Have Americans Lost The Eye Of The Tiger?

Whenever I go to a store — especially somewhere like Lowe’s or Home Depot — I always try to find the oldest person working in the section I need help with. Thanks to the Fed’s zero-interest-rate policy wiping out most retiree’s pension funds, it’s usually fairly easy to find a senior citizen who has returned to the workforce, bringing their experience and old-fashioned work ethic with them. If I can’t find an older person, I’ll look for somebody speaking with an accent. Unfortunately for the younger, native-born employees, these old-timers and immigrants are invariably are more helpful, knowledgeable, and hard-working than their Millennial American peers.

Society-wide, the same pattern emerges: people in their 20s and younger who were born in America just don’t understand what it means to work hard. A great cinematic illustration of this was actually done in 1982. In the beginning of Rocky III, Sylvester Stallone’s titular character is defeated by Clubber Lang a younger, more aggressive opponent. Rocky’s trainer, Mickey, says that Rocky has lost “the eye of the tiger” — the burning desire to win — that had driven him at the beginning of his career.

Whenever I meet and speak with first-generation immigrants to the USA, I am reminded of the “eye of the tiger” concept, and I am saddened by the degree to which most Americans have — like rich and famous Rocky — grown over-confident and complacent by comparison. Regardless of their age, race, gender, or nation of origin, newcomers to the USA have, virtually without exception, the attitude that they will do whatever it takes to make the most of this opportunity. For most, this translates into a ferocious work ethic. Go to a mom & pop Chinese, Indian, or Mexican restaurant on a weekday evening, and you will usually see the entire family working, often while the kids simultaneously do homework at a back table.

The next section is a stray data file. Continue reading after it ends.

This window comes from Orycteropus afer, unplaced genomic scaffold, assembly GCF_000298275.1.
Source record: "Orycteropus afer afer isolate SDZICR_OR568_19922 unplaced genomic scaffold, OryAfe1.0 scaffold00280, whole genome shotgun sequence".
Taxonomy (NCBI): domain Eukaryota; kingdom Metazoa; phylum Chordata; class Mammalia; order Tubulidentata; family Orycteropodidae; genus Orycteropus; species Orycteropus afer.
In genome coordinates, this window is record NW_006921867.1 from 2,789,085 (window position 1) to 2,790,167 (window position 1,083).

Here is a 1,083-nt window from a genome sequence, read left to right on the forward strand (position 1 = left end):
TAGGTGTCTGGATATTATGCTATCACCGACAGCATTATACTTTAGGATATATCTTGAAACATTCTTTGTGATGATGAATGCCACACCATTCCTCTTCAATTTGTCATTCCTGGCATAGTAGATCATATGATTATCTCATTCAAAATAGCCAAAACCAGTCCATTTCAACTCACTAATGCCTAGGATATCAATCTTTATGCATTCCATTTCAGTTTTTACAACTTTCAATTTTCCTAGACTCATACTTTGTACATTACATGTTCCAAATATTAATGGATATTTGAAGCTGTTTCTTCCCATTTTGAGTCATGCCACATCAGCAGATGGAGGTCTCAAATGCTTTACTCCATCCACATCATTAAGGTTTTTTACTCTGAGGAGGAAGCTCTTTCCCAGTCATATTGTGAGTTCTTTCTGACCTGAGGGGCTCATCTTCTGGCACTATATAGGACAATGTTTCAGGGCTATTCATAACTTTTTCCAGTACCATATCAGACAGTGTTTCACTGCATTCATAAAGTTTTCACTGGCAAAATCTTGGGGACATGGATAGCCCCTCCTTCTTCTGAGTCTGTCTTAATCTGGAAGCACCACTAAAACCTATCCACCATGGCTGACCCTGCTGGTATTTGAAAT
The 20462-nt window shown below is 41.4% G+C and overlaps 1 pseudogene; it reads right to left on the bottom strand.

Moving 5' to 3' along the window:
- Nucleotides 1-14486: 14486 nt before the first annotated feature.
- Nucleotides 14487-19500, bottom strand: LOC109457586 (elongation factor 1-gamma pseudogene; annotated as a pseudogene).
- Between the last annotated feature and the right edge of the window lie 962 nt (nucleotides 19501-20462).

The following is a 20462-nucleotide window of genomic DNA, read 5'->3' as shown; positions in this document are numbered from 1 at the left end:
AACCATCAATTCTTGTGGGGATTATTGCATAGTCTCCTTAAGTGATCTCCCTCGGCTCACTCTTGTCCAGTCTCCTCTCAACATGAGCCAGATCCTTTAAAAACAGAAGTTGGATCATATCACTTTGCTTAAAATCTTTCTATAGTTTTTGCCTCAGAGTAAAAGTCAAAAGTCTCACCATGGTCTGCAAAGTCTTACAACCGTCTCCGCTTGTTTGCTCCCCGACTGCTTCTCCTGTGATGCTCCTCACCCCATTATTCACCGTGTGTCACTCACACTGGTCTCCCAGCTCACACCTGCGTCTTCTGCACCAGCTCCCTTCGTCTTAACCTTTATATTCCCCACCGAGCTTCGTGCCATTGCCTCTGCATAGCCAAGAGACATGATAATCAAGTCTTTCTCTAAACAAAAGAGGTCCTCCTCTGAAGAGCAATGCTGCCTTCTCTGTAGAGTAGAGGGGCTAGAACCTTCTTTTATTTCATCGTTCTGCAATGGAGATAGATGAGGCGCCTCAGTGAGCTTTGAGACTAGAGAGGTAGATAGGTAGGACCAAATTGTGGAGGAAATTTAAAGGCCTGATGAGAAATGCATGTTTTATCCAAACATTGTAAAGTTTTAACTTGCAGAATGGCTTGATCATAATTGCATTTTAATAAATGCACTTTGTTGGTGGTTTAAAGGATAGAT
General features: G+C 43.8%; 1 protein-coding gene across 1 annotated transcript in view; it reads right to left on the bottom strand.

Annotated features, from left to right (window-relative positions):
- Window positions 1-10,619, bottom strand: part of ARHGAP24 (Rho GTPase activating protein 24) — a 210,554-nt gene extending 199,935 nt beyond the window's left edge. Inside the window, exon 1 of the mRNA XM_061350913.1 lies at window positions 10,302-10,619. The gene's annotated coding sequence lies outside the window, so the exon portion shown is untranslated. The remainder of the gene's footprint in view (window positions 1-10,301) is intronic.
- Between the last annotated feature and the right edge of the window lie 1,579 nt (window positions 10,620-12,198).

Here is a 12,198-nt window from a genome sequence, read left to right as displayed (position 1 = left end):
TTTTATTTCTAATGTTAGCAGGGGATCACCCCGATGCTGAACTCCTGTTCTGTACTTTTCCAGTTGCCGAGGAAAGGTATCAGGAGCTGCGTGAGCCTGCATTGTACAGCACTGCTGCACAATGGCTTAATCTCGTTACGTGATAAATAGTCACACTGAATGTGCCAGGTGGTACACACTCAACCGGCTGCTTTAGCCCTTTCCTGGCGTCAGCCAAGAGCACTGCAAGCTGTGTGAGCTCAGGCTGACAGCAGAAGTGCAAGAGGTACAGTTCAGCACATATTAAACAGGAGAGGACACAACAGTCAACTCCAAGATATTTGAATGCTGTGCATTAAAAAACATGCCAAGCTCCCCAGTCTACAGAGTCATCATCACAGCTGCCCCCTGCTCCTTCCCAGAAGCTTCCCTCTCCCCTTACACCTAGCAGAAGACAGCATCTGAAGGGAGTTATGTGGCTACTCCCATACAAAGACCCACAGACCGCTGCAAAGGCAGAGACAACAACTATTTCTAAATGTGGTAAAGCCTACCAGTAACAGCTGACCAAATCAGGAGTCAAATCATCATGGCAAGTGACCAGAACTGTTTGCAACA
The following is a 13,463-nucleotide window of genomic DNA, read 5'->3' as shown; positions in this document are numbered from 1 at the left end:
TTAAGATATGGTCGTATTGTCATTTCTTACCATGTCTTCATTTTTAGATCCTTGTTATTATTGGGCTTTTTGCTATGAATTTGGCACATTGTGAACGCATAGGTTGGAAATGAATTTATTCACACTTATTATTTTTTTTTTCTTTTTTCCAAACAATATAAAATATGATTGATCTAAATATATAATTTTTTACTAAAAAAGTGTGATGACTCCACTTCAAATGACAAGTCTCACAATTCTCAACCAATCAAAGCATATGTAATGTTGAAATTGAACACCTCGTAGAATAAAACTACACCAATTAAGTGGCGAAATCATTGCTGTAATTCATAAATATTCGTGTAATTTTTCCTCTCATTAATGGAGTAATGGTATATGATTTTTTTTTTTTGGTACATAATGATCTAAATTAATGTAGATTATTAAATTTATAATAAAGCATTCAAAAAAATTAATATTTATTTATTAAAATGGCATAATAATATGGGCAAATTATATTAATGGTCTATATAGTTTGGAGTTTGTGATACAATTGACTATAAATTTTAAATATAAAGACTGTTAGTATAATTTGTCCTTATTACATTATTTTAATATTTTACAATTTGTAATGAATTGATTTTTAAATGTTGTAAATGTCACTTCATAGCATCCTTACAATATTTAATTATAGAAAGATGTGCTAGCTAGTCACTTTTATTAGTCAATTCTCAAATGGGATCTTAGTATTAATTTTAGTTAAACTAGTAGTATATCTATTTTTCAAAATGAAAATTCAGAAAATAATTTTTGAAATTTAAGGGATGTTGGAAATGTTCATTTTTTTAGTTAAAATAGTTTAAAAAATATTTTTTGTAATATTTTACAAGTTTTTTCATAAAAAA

According to a two-year study conducted by the National Academies of Sciences, Engineering and Medicine, immigrants “participate in the labor force at higher rates and work longer hours than native-born Americans.” And, although there is no doubt that some immigrants turn their work ethic towards a life of crime, the report concludes that, “immigrants are less likely to commit crimes than the native-born population of Americans.”

As a second-generation American myself, this makes perfect sense to me. Most native-born Americans feel entitled to a good life, and therefore put forth only a relatively low degree of effort towards their goals. Immigrants assume that they will have to fight for what they want, put their eyes on the prize, and do whatever it takes to get there. Maybe it’s legal, and maybe it’s not, but the steely-eyed resolve is the same.

These men aren’t afraid of an honest day’s work. Or heights, apparently.